Google to Replace Titan Security Keys Affected by Bluetooth Bug

Google to Replace Titan Security Keys Affected by Bluetooth Bug
A misconfiguration in Bluetooth Titan Security Keys' pairing protocols could compromise users under specific circumstances.

Google is offering free replacements for Bluetooth-enabled Titan Security Keys following the discovery of a misconfiguration in its pairing protocols that could potentially give attackers access to user accounts under (very) precise circumstances, the company announced this week.


The Titan Security Key, a two-factor authentication device built to FIDO standards, was made available to Google Cloud customers in July 2018. This particular issue affects the Bluetooth Low Energy (BLE) version available in the US. Non-Bluetooth keys (those using NFC or USB) are not affected. Google outlines two cases in which this vulnerability can put users at risk if an attacker is within approximately 30 feet from their targets at the moment they use their keys.


When a user signs into an account, that person is prompted to active the security key by pressing a button. If an attacker is nearby and has exact timing, they could connect their own device to the target's affected security key before the target's device connects. If the attacker has the target's username and password, they could use their device to log into the target's accounts.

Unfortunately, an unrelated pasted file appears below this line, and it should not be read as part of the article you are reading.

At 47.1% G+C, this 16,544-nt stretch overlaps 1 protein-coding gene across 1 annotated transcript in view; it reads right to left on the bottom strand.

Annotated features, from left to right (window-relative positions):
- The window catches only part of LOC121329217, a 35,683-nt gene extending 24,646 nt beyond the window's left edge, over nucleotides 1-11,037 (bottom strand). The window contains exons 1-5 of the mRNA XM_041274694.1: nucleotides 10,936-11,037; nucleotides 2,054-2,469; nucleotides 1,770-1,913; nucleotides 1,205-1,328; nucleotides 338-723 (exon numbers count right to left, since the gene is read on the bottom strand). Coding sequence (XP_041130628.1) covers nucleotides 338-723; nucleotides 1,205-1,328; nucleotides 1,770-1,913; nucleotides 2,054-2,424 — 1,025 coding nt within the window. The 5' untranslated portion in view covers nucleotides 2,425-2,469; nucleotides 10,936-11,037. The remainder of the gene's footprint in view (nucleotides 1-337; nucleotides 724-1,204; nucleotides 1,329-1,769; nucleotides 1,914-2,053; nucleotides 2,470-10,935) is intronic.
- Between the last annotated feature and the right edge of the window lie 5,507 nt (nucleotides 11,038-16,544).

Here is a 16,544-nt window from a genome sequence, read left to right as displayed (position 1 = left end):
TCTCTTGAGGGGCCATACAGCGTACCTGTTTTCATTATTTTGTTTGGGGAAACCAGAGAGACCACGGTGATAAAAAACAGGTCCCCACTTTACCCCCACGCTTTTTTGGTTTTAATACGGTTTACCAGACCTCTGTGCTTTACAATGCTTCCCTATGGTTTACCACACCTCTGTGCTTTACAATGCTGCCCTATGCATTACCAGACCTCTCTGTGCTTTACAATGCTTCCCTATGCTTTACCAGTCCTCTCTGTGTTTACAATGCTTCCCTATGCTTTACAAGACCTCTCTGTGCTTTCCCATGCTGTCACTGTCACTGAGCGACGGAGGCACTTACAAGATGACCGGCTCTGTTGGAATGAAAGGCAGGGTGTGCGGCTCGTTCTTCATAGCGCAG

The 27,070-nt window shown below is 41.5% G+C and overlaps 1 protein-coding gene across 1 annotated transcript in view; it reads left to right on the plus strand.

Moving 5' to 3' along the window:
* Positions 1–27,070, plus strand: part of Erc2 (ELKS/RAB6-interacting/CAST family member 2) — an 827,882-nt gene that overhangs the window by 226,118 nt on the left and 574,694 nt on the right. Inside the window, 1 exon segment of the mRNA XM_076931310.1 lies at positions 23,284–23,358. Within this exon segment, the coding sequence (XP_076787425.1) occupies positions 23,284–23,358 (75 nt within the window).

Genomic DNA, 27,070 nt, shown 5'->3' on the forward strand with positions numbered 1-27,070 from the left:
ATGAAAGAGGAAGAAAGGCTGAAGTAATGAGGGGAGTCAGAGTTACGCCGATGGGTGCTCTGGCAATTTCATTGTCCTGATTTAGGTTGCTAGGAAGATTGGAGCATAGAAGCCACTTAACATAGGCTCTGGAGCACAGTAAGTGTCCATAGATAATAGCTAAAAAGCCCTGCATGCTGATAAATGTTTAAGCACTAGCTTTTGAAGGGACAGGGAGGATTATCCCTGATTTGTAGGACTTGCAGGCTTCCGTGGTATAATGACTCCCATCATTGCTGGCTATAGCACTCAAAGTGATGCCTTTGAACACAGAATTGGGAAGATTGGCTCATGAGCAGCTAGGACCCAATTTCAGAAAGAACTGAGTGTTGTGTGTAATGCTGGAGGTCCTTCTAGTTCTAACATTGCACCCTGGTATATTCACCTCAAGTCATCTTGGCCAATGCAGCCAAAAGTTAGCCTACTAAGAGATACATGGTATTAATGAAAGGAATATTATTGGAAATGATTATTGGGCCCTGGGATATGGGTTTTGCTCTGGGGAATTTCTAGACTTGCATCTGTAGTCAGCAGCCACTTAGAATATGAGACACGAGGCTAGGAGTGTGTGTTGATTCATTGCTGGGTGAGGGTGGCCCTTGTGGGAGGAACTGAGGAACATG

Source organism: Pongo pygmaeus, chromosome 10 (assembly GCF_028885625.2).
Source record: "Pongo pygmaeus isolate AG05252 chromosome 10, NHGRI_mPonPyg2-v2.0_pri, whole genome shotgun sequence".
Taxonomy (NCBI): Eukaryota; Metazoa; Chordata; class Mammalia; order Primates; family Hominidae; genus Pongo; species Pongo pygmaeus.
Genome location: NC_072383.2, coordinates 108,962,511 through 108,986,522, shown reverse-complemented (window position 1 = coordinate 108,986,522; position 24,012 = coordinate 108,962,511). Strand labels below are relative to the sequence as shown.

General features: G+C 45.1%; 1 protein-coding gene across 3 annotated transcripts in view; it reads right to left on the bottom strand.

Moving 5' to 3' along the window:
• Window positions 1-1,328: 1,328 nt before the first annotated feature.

An attacker in close proximity could also take advantage of this bug by disguising their device as a target's vulnerable security key, and connecting to their device when they're asked to press the button during the pairing process. If successful, the attacker could change their device to appear as a Bluetooth device and potentially take actions on a target's machine, writes Christiaan Brand, product manager for Google Cloud, in a blog post on the ..